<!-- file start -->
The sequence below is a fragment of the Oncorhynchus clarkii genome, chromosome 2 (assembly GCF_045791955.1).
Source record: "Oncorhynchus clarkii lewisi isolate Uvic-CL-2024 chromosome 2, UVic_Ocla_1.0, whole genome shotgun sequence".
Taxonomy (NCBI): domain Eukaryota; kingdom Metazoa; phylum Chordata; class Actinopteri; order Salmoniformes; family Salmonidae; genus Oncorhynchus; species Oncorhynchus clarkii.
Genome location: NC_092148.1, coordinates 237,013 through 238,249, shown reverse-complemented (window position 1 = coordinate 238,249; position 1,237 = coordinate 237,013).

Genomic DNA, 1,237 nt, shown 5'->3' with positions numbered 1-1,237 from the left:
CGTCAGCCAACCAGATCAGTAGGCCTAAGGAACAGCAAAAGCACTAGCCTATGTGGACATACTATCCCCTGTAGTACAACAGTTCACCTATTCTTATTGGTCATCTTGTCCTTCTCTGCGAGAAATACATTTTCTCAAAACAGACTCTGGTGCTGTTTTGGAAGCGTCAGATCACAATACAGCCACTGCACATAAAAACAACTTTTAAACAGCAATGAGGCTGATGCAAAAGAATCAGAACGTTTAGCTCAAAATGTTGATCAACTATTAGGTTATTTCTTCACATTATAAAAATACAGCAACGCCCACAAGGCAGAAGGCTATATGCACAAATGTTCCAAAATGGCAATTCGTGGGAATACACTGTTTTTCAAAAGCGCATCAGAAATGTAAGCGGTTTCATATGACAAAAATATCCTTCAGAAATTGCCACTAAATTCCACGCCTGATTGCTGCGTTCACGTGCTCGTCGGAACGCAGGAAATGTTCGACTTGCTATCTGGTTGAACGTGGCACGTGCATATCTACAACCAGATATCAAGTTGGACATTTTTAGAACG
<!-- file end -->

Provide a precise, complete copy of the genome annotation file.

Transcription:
The sequence below is a fragment of the Oncorhynchus clarkii genome, chromosome 2 (assembly GCF_045791955.1).
Source record: "Oncorhynchus clarkii lewisi isolate Uvic-CL-2024 chromosome 2, UVic_Ocla_1.0, whole genome shotgun sequence".
Taxonomy (NCBI): domain Eukaryota; kingdom Metazoa; phylum Chordata; class Actinopteri; order Salmoniformes; family Salmonidae; genus Oncorhynchus; species Oncorhynchus clarkii.
Genome location: NC_092148.1, coordinates 237,013 through 238,249, shown reverse-complemented (window position 1 = coordinate 238,249; position 1,237 = coordinate 237,013).

Genomic DNA, 1,237 nt, shown 5'->3' with positions numbered 1-1,237 from the left:
CGTCAGCCAACCAGATCAGTAGGCCTAAGGAACAGCAAAAGCACTAGCCTATGTGGACATACTATCCCCTGTAGTACAACAGTTCACCTATTCTTATTGGTCATCTTGTCCTTCTCTGCGAGAAATACATTTTCTCAAAACAGACTCTGGTGCTGTTTTGGAAGCGTCAGATCACAATACAGCCACTGCACATAAAAACAACTTTTAAACAGCAATGAGGCTGATGCAAAAGAATCAGAACGTTTAGCTCAAAATGTTGATCAACTATTAGGTTATTTCTTCACATTATAAAAATACAGCAACGCCCACAAGGCAGAAGGCTATATGCACAAATGTTCCAAAATGGCAATTCGTGGGAATACACTGTTTTTCAAAAGCGCATCAGAAATGTAAGCGGTTTCATATGACAAAAATATCCTTCAGAAATTGCCACTAAATTCCACGCCTGATTGCTGCGTTCACGTGCTCGTCGGAACGCAGGAAATGTTCGACTTGCTATCTGGTTGAACGTGGCACGTGCATATCTACAACCAGATATCAAGTTGGACATTTTTAGAACG